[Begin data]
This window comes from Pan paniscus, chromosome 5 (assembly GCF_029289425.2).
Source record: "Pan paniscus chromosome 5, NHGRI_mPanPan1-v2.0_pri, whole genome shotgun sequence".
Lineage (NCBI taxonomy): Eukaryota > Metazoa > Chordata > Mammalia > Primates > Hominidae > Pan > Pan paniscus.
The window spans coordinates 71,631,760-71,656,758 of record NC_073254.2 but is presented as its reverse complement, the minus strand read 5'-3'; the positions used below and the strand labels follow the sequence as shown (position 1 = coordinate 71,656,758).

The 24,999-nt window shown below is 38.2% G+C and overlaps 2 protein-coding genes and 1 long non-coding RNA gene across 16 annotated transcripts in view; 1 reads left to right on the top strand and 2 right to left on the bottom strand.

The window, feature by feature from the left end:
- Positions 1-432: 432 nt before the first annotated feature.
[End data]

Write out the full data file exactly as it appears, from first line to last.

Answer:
This window comes from Pan paniscus, chromosome 5 (assembly GCF_029289425.2).
Source record: "Pan paniscus chromosome 5, NHGRI_mPanPan1-v2.0_pri, whole genome shotgun sequence".
Lineage (NCBI taxonomy): Eukaryota > Metazoa > Chordata > Mammalia > Primates > Hominidae > Pan > Pan paniscus.
The window spans coordinates 71,631,760-71,656,758 of record NC_073254.2 but is presented as its reverse complement, the minus strand read 5'-3'; the positions used below and the strand labels follow the sequence as shown (position 1 = coordinate 71,656,758).

The 24,999-nt window shown below is 38.2% G+C and overlaps 2 protein-coding genes and 1 long non-coding RNA gene across 16 annotated transcripts in view; 1 reads left to right on the top strand and 2 right to left on the bottom strand.

The window, feature by feature from the left end:
- Positions 1-432: 432 nt before the first annotated feature.